Susan’s face fell. She put a hand to her chest. It wasn’t the food’s fault but she was suffering from terrible indigestion. How he could sit there, nice as pie, and reminisce about their lives together!

Theirs had been a marriage crowded with incident from the start. The vicar getting sick at the church. The water pipe bursting during the reception. The plane to their honeymoon destination hijacked – Years of such disasters, fuel for stories to tell, had followed, and they had come through it all, Claude and Susan, Susan and Claude. No couple on Earth could be closer or more in love.

But he’s having an affair, Susan’s eyes welled up! He’s been having an affair all along. All these years. He must think I’m stupid. All the phone calls, abruptly concluded when I enter the room. The mysterious markings in his diary. “Oh, they’re just meetings, darling. Business meetings.”

Meetings, my arse!

In the Men’s room, Claude dabbed at the scratches on his back with cotton wool soaked in antiseptic. He winced as he put his shirt back on and retied his cravat.

She suspects! He looked his reflection in the eye. Perhaps she always has; she’s not stupid. Perhaps I should tell her the truth.

That vicar had taken the poisoned carnation, the one intended for Claude’s buttonhole. The bomb at reception had been mostly contained – there had only been water damage. He had seen off the hijackers personally, ejecting them from the cockpit sans parachutes… In ten years, he had done all he could to ensure the safety of his beloved.

But now the time had come to tell her the truth. He buttoned his blazer, feeling the scratches sting again. That lion wouldn’t be inconveniencing anyone again.

Claude returned to the table in time to see the waiter approach with Susan’s coat. Beneath the folds, the muzzle of a gun. With exquisite aim, Claude raised his fist to his mouth and coughed. A tiny dart struck the waiter’s neck. The waiter crumpled to the floor. Claude caught his wife’s coat and helped her put it on.

Susan eyed the unconscious man at her feet with a puzzled look.

“Probably overworked,” shrugged Claude. “We have kept them behind long after closing time. Don’t worry, darling; I’ll be sure to leave a generous tip.”




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Last Orders

It was closing time. As always, the last stragglers were taking their time to drain their drinks, reluctant to leave, to face the night, to go to their homes and whatever awaited them there. That was not Reg’s concern. All he wanted was to get them all out of the pub, bolt the door and crawl upstairs to bed.

“Night, Reg,” old Mr Price saluted as he shuffled over the doorstep.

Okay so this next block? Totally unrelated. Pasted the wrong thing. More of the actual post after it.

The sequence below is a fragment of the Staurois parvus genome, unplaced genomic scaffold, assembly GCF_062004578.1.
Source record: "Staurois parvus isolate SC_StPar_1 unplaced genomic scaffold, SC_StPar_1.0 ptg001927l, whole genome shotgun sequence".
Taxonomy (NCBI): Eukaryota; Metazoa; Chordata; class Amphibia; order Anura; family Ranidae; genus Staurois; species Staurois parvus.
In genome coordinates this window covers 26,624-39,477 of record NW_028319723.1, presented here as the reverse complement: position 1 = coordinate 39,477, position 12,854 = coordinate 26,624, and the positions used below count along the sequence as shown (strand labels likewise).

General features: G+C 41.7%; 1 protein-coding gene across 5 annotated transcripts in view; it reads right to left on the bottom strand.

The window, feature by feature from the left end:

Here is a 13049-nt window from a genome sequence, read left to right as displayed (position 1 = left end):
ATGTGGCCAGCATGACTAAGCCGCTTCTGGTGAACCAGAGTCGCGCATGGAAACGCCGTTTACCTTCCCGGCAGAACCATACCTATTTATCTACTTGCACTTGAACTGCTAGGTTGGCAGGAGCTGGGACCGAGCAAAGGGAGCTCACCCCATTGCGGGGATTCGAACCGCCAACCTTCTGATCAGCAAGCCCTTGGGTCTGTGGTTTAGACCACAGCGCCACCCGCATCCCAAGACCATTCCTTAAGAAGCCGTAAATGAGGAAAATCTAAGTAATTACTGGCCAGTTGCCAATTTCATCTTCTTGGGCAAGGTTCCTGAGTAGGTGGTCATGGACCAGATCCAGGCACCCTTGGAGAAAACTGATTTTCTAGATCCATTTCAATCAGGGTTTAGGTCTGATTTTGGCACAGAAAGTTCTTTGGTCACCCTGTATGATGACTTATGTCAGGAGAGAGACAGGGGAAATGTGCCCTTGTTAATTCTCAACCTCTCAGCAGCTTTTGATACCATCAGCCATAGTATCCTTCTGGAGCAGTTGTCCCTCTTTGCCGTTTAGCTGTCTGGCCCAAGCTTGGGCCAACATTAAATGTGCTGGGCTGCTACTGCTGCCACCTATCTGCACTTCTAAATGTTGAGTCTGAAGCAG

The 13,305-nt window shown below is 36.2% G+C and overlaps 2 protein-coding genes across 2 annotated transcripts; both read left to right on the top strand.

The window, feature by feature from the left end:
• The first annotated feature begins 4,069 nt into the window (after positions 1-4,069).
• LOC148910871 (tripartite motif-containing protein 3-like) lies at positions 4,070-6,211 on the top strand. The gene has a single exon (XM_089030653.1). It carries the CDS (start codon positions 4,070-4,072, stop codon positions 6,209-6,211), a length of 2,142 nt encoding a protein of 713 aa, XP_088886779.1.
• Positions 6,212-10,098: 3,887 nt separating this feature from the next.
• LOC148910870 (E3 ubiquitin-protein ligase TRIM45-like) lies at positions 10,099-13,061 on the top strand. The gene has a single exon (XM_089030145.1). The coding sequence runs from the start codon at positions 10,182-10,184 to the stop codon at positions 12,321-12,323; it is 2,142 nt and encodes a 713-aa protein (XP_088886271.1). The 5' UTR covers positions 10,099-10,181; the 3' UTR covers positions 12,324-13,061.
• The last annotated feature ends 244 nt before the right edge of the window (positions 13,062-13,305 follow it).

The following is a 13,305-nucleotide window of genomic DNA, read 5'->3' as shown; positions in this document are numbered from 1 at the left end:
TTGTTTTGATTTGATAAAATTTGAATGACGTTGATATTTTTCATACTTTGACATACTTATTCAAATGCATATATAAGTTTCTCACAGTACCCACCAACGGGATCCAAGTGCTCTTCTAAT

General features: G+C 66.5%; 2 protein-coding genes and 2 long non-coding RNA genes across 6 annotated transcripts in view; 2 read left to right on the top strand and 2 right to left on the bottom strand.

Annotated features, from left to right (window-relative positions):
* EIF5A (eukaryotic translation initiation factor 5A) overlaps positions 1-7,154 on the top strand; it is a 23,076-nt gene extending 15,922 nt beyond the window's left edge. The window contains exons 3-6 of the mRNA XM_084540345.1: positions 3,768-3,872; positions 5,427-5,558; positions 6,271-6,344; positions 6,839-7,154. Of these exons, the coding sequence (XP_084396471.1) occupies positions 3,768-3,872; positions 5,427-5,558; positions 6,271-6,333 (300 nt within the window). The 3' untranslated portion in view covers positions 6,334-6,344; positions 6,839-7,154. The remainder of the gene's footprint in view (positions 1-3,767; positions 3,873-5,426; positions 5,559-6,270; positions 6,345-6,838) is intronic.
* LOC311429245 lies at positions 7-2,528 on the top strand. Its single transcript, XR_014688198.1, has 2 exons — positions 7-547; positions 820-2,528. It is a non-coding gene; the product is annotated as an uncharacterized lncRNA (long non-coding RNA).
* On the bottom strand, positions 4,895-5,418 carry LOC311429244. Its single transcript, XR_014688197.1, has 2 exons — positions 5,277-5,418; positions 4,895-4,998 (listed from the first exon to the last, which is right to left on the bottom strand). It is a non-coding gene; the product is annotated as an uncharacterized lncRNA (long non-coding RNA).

“Night,” said Reg with more than a hint of impatience.

At last, the old buffer was off the premises – invariably the last to go – and Reg was able to shut the door. Well, he would, were it not for the foot that appeared there, a shiny black shoe forcing itself between the door and the frame.

“We’re closed!” Reg grunted, pushing against the door. The foot stayed where it was. In order for it to withdraw, Reg would have to relent and pull back the door a little. It was just the moment the foot’s owner needed. He took advantage of the let-up in pressure to shoulder his way in, forcing the landlord to stumble backwards and against a table.  Empty  glasses rattled.  One fell to the floor, tinkling into splinters.

“Here, you can’t do this! Coming in here! We’re closed!” Reg tried to mask the fear in his voice. “This is my pub. Go on, get out of it.”

Instead, the figure, tall and hunched, closed the door behind him. Reg saw he was wearing a long, black coat, black gloves and an old-fashioned hat that cast the wearer’s face into shadow.

Reg steadied himself against the table as the man pulled off his gloves.

“What is this?” said Reg. “What do you want?”

“You,” said the man. His voice was high-pitched, a screech like a nail dragged across the blackboard that advertised the pub’s lunchtime specials.

“What for? What do you want me for? A drink, is that it? A shot of whisky to warm you on a night like this and then you’ll be on your way?”

“No,” said the man, stalking toward Reg, towering over the cowering landlord.

“What then? A sandwich? I could rustle one up for you in two shakes.”

“Ha!” said the man. Beneath the brim of his hat, his eyes flashed, red. Hungry.

“Please!” said Reg. “What’s this all about? If it’s Environmental Health, I’ve been given the all-clear. Those rats won’t be back.”

“I wouldn’t be so sure about that,” said the man, removing his hat to reveal thick, black hair, sleeked back. Like wet fur, Reg thought. And his face! Those beady eyes! Those high, cheekbones, that nose…

The man shed his clothes. His body was covered in the same, slick fur. His hands were long and thin and pink, his fingers like claws.  Reg recoiled in horror.

“You put down poison,” said the man-rat, through large, yellow slabs of teeth. “We don’t like poison. But we adapt, we survive. We mutate.”

Reg let out a whimper and scurried around the table as though he was the rodent.

“What do you want?” His voice was little more than a squeak.

The man-rat loomed large, his whiskers twitching.

“You mentioned a sandwich. Cheese and pickle should do it”